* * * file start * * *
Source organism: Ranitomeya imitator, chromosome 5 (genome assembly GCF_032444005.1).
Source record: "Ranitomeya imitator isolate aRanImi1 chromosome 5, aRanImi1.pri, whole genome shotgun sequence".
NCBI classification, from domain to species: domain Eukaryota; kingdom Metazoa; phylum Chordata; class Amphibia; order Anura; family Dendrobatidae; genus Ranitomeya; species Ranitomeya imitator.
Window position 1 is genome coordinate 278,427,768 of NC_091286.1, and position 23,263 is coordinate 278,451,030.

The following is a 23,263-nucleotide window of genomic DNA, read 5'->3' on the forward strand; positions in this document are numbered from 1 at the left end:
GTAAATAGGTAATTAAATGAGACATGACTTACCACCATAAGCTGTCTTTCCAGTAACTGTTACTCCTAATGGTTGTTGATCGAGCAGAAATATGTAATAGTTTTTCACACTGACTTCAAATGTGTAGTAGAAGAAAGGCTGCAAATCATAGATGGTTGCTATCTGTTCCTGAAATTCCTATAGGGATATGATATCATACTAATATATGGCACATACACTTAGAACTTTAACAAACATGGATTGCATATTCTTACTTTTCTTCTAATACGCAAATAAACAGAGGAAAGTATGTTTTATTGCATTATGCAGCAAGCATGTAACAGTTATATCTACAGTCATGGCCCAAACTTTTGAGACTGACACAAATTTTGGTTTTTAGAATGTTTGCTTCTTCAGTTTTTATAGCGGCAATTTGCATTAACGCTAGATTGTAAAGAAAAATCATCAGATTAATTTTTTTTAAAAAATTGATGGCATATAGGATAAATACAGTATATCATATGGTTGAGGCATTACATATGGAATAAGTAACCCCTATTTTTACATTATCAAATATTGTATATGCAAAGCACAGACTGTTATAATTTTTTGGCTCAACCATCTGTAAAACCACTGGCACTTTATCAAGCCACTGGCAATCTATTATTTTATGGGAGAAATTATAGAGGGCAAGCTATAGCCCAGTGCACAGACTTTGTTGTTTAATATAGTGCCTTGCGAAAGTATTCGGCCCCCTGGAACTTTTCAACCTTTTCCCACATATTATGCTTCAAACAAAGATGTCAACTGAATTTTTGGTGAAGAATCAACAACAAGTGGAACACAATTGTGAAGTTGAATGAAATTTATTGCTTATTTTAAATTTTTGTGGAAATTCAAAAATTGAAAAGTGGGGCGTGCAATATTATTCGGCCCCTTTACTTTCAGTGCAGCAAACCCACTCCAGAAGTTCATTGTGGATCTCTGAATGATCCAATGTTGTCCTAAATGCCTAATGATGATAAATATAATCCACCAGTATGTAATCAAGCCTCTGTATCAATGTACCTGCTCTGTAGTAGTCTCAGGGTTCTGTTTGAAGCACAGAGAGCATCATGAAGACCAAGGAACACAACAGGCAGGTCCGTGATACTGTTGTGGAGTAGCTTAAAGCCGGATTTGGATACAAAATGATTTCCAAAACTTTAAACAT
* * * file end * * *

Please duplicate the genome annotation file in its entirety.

Source organism: Ranitomeya imitator, chromosome 5 (genome assembly GCF_032444005.1).
Source record: "Ranitomeya imitator isolate aRanImi1 chromosome 5, aRanImi1.pri, whole genome shotgun sequence".
NCBI classification, from domain to species: domain Eukaryota; kingdom Metazoa; phylum Chordata; class Amphibia; order Anura; family Dendrobatidae; genus Ranitomeya; species Ranitomeya imitator.
Window position 1 is genome coordinate 278,427,768 of NC_091286.1, and position 23,263 is coordinate 278,451,030.

The following is a 23,263-nucleotide window of genomic DNA, read 5'->3' on the forward strand; positions in this document are numbered from 1 at the left end:
GTAAATAGGTAATTAAATGAGACATGACTTACCACCATAAGCTGTCTTTCCAGTAACTGTTACTCCTAATGGTTGTTGATCGAGCAGAAATATGTAATAGTTTTTCACACTGACTTCAAATGTGTAGTAGAAGAAAGGCTGCAAATCATAGATGGTTGCTATCTGTTCCTGAAATTCCTATAGGGATATGATATCATACTAATATATGGCACATACACTTAGAACTTTAACAAACATGGATTGCATATTCTTACTTTTCTTCTAATACGCAAATAAACAGAGGAAAGTATGTTTTATTGCATTATGCAGCAAGCATGTAACAGTTATATCTACAGTCATGGCCCAAACTTTTGAGACTGACACAAATTTTGGTTTTTAGAATGTTTGCTTCTTCAGTTTTTATAGCGGCAATTTGCATTAACGCTAGATTGTAAAGAAAAATCATCAGATTAATTTTTTTTAAAAAATTGATGGCATATAGGATAAATACAGTATATCATATGGTTGAGGCATTACATATGGAATAAGTAACCCCTATTTTTACATTATCAAATATTGTATATGCAAAGCACAGACTGTTATAATTTTTTGGCTCAACCATCTGTAAAACCACTGGCACTTTATCAAGCCACTGGCAATCTATTATTTTATGGGAGAAATTATAGAGGGCAAGCTATAGCCCAGTGCACAGACTTTGTTGTTTAATATAGTGCCTTGCGAAAGTATTCGGCCCCCTGGAACTTTTCAACCTTTTCCCACATATTATGCTTCAAACAAAGATGTCAACTGAATTTTTGGTGAAGAATCAACAACAAGTGGAACACAATTGTGAAGTTGAATGAAATTTATTGCTTATTTTAAATTTTTGTGGAAATTCAAAAATTGAAAAGTGGGGCGTGCAATATTATTCGGCCCCTTTACTTTCAGTGCAGCAAACCCACTCCAGAAGTTCATTGTGGATCTCTGAATGATCCAATGTTGTCCTAAATGCCTAATGATGATAAATATAATCCACCAGTATGTAATCAAGCCTCTGTATCAATGTACCTGCTCTGTAGTAGTCTCAGGGTTCTGTTTGAAGCACAGAGAGCATCATGAAGACCAAGGAACACAACAGGCAGGTCCGTGATACTGTTGTGGAGTAGCTTAAAGCCGGATTTGGATACAAAATGATTTCCAAAACTTTAAACAT